You are probably thinking about how exercise can increase your fitness, trim your waist, strengthen your heart and even improve your mood. But did you know that it also strengthens your lungs and makes them healthier?
How does regular exercise help maintain a healthy respiratory system?
Just as regular exercise strengthens muscles, it supports the lungs and heart. When exercising, your heart and lungs work harder to supply the extra oxygen your muscles require. As your physical condition improves, your body becomes more efficient at getting oxygen into the bloodstream and transporting it to the working muscles. Then you are less likely to be short of breath during exercise over time.
Exercise also strengthens the muscles in the neck and chest to enhance inhalation and exhalation.
The benefits of exercise
Exercise has many benefits for everyone, whether young or old, slim or tall, fit or living with a chronic illness or disability. Exercise can help you stay active by strengthening your legs, improving flexibility and agility, reducing weight gain, and improving sleep. Physical activity can reduce the risk of serious illness, including heart disease, stroke, diabetes, and some cancers. Regular exercise is also good for your mental health and can reduce anxiety and depression improve attention and memory. Exercise also reduces the risk of dementia, including Alzheimer’s disease.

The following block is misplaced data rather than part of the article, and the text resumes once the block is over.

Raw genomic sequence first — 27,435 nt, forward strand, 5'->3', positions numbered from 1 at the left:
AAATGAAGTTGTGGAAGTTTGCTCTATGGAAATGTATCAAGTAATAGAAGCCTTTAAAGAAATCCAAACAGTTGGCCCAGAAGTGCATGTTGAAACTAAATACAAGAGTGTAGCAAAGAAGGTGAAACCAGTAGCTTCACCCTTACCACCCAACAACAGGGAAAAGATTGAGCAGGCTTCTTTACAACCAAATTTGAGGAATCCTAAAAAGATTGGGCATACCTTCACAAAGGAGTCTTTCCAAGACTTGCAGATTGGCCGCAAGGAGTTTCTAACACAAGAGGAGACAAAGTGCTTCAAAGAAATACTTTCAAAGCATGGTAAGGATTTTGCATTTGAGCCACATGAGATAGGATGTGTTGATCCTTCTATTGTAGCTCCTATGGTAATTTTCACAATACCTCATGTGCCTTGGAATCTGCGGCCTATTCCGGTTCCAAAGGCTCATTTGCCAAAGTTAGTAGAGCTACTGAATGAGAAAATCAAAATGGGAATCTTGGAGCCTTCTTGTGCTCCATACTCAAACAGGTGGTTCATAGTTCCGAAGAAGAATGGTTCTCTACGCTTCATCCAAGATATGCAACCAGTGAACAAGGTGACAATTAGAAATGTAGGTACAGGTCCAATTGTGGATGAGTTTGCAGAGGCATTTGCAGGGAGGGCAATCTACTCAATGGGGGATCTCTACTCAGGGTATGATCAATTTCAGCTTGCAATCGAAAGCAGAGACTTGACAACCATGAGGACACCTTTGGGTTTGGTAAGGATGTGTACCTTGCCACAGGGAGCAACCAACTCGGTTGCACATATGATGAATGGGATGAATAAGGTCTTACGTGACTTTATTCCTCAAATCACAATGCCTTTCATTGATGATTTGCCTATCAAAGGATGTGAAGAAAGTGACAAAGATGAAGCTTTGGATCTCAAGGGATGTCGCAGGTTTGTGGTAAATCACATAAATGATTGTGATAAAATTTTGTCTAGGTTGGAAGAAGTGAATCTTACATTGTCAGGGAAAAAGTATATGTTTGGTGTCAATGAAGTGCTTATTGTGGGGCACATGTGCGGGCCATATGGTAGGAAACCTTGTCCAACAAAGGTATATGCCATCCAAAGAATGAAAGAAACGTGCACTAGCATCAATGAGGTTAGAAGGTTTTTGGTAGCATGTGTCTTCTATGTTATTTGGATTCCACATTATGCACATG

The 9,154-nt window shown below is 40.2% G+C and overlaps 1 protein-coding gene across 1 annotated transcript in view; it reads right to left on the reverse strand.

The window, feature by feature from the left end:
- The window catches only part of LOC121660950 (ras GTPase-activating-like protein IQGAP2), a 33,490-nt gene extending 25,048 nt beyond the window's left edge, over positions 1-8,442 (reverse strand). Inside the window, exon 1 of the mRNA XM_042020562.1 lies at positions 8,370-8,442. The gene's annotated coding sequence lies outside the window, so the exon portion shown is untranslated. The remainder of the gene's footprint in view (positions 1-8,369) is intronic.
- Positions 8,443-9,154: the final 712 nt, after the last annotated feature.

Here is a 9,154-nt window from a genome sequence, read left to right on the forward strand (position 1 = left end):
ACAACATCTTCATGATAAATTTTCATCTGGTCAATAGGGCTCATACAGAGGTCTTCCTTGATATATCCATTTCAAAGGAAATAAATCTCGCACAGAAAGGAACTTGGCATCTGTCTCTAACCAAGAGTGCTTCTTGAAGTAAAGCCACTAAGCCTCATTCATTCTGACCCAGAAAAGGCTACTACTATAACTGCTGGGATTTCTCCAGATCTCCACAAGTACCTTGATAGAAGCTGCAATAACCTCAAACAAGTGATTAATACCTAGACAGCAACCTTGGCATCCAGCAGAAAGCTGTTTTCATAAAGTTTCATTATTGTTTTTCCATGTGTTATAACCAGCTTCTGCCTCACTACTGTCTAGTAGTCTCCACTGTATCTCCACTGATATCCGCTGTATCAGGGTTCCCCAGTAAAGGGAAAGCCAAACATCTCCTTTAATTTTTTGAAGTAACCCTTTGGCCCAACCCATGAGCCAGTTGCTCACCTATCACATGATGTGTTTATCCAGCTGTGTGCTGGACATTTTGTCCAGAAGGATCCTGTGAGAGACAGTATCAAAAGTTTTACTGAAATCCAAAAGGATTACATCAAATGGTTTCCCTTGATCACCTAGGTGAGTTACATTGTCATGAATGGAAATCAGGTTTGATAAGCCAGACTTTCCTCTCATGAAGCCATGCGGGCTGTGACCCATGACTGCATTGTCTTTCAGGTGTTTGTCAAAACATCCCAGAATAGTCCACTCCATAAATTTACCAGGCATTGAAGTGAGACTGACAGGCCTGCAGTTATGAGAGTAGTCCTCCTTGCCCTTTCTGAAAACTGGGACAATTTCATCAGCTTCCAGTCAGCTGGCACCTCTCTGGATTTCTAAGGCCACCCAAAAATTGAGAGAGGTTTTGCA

What types of training and how much?
National guidelines recommend that all adults receive 30 minutes of moderate physical activity five days a week. Moderate exercise includes brisk walks, recreational cycling, gardening, and heavy cleaning.
Aerobic exercise and muscle-strengthening activities can benefit your lungs. Training such as walking, running, or jumping rope gives the heart and lungs the type of exercise they need to function effectively. Muscle-strengthening activities such as weightlifting or Pilates build core strength, improve posture and strengthen the breathing muscles. Especially breathing exercises can support the diaphragm and train your body to breathe more profoundly and efficiently.
Some things to keep in mind
Always talk to your GP before starting your exercise routine, and it is crucial if you have any underlying health conditions. When the air is polluted, go indoors in a mall or gym or use an exercise machine.
Exercise with lung disease
If you have a lung disease, you should exercise regularly for the same reasons as everyone else. The lungs and heart remain stronger, you are better able to perform the tasks of daily life, and you feel better in mind and body. However, if you already have shortness of breath, it can be scary to think about increasing your physical activity. It is essential to work with your health care team to create an exercise plan that works for you.